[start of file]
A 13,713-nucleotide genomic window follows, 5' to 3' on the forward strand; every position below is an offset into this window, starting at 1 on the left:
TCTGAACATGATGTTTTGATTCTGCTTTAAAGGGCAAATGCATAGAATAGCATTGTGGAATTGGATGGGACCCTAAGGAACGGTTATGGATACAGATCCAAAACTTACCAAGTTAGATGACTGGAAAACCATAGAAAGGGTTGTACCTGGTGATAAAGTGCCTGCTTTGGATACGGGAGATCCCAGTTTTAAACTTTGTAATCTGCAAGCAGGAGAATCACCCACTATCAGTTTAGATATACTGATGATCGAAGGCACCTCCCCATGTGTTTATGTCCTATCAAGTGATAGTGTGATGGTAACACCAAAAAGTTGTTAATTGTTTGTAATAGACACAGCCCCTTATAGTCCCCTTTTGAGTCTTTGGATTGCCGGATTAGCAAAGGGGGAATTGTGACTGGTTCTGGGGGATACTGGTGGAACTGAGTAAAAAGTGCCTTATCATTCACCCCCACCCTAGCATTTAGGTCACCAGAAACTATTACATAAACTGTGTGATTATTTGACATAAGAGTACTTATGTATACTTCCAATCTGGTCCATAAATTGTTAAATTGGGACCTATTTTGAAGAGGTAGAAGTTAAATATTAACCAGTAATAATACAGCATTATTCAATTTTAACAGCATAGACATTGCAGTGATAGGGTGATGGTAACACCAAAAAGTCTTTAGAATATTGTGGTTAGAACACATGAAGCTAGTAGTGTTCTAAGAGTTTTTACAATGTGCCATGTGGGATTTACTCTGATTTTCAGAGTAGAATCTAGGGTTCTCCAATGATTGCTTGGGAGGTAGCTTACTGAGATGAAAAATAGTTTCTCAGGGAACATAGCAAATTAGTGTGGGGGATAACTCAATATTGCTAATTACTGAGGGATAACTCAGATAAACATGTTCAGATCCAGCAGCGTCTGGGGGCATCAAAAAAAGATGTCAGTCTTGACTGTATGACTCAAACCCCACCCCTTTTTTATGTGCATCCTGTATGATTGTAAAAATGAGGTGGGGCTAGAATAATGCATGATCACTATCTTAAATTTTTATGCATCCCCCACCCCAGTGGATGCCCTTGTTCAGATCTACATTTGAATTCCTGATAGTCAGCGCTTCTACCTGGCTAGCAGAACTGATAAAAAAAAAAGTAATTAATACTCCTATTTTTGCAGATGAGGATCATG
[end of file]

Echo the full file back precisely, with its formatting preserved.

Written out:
A 13,713-nucleotide genomic window follows, 5' to 3' on the forward strand; every position below is an offset into this window, starting at 1 on the left:
TCTGAACATGATGTTTTGATTCTGCTTTAAAGGGCAAATGCATAGAATAGCATTGTGGAATTGGATGGGACCCTAAGGAACGGTTATGGATACAGATCCAAAACTTACCAAGTTAGATGACTGGAAAACCATAGAAAGGGTTGTACCTGGTGATAAAGTGCCTGCTTTGGATACGGGAGATCCCAGTTTTAAACTTTGTAATCTGCAAGCAGGAGAATCACCCACTATCAGTTTAGATATACTGATGATCGAAGGCACCTCCCCATGTGTTTATGTCCTATCAAGTGATAGTGTGATGGTAACACCAAAAAGTTGTTAATTGTTTGTAATAGACACAGCCCCTTATAGTCCCCTTTTGAGTCTTTGGATTGCCGGATTAGCAAAGGGGGAATTGTGACTGGTTCTGGGGGATACTGGTGGAACTGAGTAAAAAGTGCCTTATCATTCACCCCCACCCTAGCATTTAGGTCACCAGAAACTATTACATAAACTGTGTGATTATTTGACATAAGAGTACTTATGTATACTTCCAATCTGGTCCATAAATTGTTAAATTGGGACCTATTTTGAAGAGGTAGAAGTTAAATATTAACCAGTAATAATACAGCATTATTCAATTTTAACAGCATAGACATTGCAGTGATAGGGTGATGGTAACACCAAAAAGTCTTTAGAATATTGTGGTTAGAACACATGAAGCTAGTAGTGTTCTAAGAGTTTTTACAATGTGCCATGTGGGATTTACTCTGATTTTCAGAGTAGAATCTAGGGTTCTCCAATGATTGCTTGGGAGGTAGCTTACTGAGATGAAAAATAGTTTCTCAGGGAACATAGCAAATTAGTGTGGGGGATAACTCAATATTGCTAATTACTGAGGGATAACTCAGATAAACATGTTCAGATCCAGCAGCGTCTGGGGGCATCAAAAAAAGATGTCAGTCTTGACTGTATGACTCAAACCCCACCCCTTTTTTATGTGCATCCTGTATGATTGTAAAAATGAGGTGGGGCTAGAATAATGCATGATCACTATCTTAAATTTTTATGCATCCCCCACCCCAGTGGATGCCCTTGTTCAGATCTACATTTGAATTCCTGATAGTCAGCGCTTCTACCTGGCTAGCAGAACTGATAAAAAAAAAAGTAATTAATACTCCTATTTTTGCAGATGAGGATCATG